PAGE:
Prints That Win: Coming Home for the Holidays

Photographic craftsman Robert Howard has been taking pictures since he was 7 years old. The Lebanon, Pa., photographer grew up in a household where his dad avidly captured family moments on Super 8 film and his mom had a Polaroid, eventually transitioning to a Kodak camera. Even his grandfather taught him to use an old Kodak Brownie. For this Sunset Print Award-winning photographer, telling a story with pictures is in his DNA.

His first camera was a Polaroid, and at that time (during the 1970s), each image was about $.50 and there were only 10 images per pack of film. Howard says that his parents didn’t want him wasting money. “50 cents a sheet was expensive back then, so my parents taught me the value of knowing and preparing my shot, understanding the exposure,” he says. “Essentially, they taught me the value of getting the shot right the first time.”

Prints that Win: Evening Mist

Evening Mist by Cindy Strupp

One of the great things about photography is the Eureka! moment when all the pieces fall into place for the perfect scene. Modern digital photography allows us to manipulate and create that moment in the processing stage, but when it happens naturally, there’s something special about it.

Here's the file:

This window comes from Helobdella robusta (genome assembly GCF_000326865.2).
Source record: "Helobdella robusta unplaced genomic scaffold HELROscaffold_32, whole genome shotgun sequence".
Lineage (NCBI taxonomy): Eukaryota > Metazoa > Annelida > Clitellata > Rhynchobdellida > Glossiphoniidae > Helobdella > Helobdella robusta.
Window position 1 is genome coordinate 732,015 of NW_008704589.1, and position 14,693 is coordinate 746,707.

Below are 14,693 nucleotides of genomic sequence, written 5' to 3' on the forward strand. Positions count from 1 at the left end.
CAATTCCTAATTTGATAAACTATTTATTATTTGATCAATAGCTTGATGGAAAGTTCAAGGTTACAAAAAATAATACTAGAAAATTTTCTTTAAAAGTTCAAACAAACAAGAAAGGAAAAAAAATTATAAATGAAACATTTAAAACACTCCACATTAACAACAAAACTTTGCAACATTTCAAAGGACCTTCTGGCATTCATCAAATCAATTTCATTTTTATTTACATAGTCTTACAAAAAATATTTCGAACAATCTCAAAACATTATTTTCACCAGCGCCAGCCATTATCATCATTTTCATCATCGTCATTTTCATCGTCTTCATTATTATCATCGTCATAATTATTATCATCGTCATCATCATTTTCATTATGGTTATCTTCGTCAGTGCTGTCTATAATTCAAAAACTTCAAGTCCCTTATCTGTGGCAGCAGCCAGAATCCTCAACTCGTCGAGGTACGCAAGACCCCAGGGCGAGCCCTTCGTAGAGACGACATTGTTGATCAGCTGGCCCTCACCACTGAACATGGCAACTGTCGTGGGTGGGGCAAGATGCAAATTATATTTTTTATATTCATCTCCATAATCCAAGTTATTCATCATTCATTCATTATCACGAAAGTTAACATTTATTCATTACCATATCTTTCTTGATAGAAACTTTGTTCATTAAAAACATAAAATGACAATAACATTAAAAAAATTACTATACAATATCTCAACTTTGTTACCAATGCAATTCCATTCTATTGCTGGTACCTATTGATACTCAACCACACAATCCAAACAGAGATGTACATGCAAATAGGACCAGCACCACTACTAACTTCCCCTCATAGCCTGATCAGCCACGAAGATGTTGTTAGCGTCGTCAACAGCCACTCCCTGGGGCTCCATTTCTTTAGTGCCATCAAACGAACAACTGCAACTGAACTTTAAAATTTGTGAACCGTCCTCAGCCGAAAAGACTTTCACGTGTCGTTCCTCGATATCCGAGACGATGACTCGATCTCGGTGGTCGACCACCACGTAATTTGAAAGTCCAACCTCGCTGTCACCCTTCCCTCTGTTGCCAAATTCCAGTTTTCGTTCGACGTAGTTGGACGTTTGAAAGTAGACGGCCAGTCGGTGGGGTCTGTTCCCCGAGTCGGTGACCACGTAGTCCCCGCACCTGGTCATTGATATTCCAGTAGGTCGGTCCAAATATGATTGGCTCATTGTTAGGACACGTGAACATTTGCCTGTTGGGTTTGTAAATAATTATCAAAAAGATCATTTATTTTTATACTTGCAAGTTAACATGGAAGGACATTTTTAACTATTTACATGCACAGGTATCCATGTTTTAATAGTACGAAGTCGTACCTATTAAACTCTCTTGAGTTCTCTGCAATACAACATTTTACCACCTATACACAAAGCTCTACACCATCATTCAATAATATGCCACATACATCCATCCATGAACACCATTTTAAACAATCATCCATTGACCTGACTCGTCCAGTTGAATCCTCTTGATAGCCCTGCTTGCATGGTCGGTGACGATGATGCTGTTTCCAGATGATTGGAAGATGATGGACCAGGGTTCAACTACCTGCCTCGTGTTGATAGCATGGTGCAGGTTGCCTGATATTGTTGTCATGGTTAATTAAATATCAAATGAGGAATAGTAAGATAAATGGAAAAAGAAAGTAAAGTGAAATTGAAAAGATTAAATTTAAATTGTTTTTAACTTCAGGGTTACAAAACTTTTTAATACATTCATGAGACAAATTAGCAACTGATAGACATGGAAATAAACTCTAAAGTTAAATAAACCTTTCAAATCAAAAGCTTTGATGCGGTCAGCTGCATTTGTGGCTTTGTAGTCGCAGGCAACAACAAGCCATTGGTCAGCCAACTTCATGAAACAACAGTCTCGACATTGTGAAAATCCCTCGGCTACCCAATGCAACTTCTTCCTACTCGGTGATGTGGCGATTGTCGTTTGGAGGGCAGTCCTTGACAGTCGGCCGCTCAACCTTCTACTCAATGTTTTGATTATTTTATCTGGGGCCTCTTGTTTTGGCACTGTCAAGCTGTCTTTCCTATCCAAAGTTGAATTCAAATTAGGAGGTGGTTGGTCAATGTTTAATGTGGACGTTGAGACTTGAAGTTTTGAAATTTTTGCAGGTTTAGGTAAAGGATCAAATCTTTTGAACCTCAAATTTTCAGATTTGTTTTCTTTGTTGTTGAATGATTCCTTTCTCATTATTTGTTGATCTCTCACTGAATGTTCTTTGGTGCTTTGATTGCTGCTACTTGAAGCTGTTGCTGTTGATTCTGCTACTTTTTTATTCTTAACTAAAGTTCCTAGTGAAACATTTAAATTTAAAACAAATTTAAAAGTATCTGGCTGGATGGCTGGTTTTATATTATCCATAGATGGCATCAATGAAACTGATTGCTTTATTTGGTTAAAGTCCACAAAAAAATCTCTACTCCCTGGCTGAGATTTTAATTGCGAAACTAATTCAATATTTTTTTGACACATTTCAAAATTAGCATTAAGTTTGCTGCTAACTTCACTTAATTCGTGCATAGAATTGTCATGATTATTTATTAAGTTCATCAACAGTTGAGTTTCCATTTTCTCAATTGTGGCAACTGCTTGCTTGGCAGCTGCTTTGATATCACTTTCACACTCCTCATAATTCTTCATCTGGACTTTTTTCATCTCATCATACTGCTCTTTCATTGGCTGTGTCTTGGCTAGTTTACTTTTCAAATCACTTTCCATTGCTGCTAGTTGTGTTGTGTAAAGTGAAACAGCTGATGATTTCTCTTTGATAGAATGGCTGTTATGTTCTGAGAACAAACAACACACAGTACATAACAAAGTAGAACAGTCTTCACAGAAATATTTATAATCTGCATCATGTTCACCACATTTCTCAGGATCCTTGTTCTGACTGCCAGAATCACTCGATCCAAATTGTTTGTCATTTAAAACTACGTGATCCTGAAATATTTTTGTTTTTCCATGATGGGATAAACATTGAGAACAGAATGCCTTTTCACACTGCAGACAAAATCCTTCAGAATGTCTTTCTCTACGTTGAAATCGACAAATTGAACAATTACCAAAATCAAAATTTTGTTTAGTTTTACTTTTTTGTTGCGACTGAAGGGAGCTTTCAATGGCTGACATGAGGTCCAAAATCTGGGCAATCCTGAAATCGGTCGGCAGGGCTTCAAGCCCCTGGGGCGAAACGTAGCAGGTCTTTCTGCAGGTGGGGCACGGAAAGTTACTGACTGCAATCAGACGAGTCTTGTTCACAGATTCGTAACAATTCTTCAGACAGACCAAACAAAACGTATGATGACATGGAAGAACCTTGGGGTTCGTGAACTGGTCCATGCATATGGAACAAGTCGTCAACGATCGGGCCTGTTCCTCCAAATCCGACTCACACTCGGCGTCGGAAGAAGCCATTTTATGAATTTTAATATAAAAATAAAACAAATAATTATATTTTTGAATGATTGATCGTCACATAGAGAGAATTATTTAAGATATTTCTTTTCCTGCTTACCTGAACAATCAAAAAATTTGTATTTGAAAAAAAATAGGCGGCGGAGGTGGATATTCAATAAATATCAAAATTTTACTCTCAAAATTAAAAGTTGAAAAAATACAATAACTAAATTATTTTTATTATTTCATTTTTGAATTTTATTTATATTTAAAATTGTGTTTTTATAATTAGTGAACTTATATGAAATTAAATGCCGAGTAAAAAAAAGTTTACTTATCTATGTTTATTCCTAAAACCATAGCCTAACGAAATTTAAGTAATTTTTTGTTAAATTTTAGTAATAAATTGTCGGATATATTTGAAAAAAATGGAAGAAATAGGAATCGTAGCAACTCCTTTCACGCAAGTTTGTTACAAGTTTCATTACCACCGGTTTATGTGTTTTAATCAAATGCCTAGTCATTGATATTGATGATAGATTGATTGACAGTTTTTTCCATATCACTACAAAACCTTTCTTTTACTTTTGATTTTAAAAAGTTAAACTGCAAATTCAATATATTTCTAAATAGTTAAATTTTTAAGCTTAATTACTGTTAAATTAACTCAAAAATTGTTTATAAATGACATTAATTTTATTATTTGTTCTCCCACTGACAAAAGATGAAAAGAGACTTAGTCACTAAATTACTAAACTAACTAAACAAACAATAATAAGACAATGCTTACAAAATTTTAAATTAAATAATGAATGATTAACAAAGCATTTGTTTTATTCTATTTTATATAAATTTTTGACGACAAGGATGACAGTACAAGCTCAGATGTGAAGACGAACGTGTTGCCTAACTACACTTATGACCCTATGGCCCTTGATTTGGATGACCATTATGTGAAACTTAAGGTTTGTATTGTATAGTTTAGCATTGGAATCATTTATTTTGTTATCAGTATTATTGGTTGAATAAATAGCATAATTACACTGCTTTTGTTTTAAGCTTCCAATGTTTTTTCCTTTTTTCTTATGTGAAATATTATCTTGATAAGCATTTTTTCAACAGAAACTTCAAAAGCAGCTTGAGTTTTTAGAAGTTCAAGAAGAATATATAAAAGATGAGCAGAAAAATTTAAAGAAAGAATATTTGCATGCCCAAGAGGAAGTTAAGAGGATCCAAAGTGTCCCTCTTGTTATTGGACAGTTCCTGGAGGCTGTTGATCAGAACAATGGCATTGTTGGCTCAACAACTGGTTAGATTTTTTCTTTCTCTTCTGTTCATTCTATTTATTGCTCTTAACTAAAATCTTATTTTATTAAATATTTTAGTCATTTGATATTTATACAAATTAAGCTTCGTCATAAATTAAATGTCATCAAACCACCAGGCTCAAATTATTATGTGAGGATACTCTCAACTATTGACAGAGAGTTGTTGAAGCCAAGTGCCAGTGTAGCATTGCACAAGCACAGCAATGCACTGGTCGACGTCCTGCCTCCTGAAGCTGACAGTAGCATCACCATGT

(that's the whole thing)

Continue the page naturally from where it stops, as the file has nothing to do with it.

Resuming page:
Such was the case with Evening Mist by Cindy Strupp, owner of Revelation Photography in Carlisle, Pa. Strupp’s capture off the road in between the wedding ceremony and reception won a Sunset Print Award at the Professional Photographers of Pennsylvania competition, and was the competition’s highest-scoring print.

“It’s one of those images that get traction because you look at it and fall in love with it,” says Robert A. Howard, the event chairman and a former Sunset Print Award winner himself. “The jury chairman challenged the initial score and asked everyone to get up and take a closer look at it to see how pin-sharp it really was.”

The final print is pretty much the scene as captured by Strupp with just a bit of touch-up work to remove some annoying power lines, the bane of photographers far and wide, and to add a bit of texture with an OnOne Software plug-in.

“It was a typical wedding where you have half an hour at most to do outside pictures on the way to the reception. We were driving from the church to the reception, it started pouring rain, and I thought, ‘Oh great,’ but it stopped by the time we got to the outdoor location. I took one look at the creek with the fog rolling off of it and it was perfect,” recalls Strupp. “The fog stuck around for maybe five or ten minutes, but when I got to the rest of the wedding party it was gone. Those moments are so fleeting; when you get them, you get them.”